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Native Feminists: Without Apology
April 28, 2006
During this past semester, a diverse range of leading Native scholars and activists convened for an important conference at the University of Illinois at Urbana-Champaign. The purpose of the conference was to explore the development of Native feminist thought in the United States and Canada.
Because relatively little has been published by Native women on feminist theory, the scholarly and activist public tends to over-simplify Native women activists' theories about feminism, the struggle against sexism both within Native communities and the society at large, and the importance of working in coalition with non-Native women.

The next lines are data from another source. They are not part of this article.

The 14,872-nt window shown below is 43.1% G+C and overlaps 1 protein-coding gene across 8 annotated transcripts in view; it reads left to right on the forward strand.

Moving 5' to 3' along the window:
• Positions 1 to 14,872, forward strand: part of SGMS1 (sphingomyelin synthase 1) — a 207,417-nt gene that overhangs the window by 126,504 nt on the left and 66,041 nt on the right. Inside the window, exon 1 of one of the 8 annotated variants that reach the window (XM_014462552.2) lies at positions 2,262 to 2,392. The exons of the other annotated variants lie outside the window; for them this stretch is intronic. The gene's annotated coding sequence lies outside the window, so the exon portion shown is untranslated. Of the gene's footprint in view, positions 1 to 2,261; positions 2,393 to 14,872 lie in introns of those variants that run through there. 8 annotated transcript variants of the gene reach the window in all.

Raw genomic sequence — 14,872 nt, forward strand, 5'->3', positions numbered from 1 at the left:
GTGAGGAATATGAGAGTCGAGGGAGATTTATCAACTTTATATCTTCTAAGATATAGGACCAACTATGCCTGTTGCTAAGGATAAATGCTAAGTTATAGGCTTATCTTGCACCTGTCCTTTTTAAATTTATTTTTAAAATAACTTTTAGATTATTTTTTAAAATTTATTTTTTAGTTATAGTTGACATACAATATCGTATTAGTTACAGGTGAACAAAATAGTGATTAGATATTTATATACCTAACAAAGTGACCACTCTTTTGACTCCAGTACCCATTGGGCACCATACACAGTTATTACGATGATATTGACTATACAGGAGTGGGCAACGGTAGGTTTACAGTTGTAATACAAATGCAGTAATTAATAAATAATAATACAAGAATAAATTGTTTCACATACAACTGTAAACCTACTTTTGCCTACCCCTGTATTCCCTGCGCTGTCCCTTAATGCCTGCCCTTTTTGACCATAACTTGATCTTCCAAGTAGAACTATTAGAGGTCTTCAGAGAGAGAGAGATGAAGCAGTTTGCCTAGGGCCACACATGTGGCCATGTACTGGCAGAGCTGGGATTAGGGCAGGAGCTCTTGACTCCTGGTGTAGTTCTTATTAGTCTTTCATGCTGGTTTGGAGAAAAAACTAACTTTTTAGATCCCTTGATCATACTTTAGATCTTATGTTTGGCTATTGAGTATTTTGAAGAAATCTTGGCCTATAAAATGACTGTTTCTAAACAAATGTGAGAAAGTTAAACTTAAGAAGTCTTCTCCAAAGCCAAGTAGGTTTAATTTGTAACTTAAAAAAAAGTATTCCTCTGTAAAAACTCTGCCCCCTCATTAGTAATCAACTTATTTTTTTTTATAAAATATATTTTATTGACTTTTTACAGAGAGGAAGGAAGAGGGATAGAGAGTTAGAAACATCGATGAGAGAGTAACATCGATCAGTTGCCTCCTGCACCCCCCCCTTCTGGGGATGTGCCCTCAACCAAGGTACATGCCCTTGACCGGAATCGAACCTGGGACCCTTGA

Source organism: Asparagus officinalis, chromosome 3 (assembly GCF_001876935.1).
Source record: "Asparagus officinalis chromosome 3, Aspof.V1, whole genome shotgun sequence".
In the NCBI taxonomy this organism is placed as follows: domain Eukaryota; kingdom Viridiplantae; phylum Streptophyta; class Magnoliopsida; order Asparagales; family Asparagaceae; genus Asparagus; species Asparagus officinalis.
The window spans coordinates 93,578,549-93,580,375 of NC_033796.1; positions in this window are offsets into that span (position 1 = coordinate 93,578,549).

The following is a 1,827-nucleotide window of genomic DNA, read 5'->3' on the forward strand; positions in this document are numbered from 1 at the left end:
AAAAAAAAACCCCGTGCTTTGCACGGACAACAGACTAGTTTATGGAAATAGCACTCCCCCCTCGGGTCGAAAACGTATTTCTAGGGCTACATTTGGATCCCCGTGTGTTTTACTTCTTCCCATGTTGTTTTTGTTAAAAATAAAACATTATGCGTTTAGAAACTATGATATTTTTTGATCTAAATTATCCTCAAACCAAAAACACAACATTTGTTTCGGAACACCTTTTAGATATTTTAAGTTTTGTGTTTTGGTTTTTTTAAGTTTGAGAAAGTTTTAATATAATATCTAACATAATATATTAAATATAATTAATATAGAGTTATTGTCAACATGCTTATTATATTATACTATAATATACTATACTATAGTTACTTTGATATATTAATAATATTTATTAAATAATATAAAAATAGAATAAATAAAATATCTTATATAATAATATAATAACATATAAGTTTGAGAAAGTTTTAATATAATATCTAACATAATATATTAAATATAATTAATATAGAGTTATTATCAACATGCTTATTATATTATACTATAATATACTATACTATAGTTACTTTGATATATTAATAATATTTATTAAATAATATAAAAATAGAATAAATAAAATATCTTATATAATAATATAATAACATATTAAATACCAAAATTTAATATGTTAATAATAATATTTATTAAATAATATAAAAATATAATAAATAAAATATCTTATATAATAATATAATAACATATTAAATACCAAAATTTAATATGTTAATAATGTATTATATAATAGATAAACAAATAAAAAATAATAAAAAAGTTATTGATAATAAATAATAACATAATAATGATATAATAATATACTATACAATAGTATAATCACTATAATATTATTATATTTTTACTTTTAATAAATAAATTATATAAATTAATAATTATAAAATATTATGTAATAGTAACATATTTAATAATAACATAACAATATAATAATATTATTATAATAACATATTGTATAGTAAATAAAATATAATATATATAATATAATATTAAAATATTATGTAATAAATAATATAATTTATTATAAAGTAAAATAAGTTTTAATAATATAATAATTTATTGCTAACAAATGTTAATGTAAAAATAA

This seminar provided a groundbreaking opportunity for indigenous women to develop indigenous feminist theory and politics, and centered around questions such as: What is specific about indigenous articulations of feminism? How do these articulations vary among indigenous communities?; Many indigenous nations have instituted gender-discriminatory policies in the name of "tradition." What do pro-sovereignty, indigenous feminists interventions into these policies look like?; How can critiques of gender oppression and violence be made central to anti-colonial, pro-sovereignty analysis and politics?
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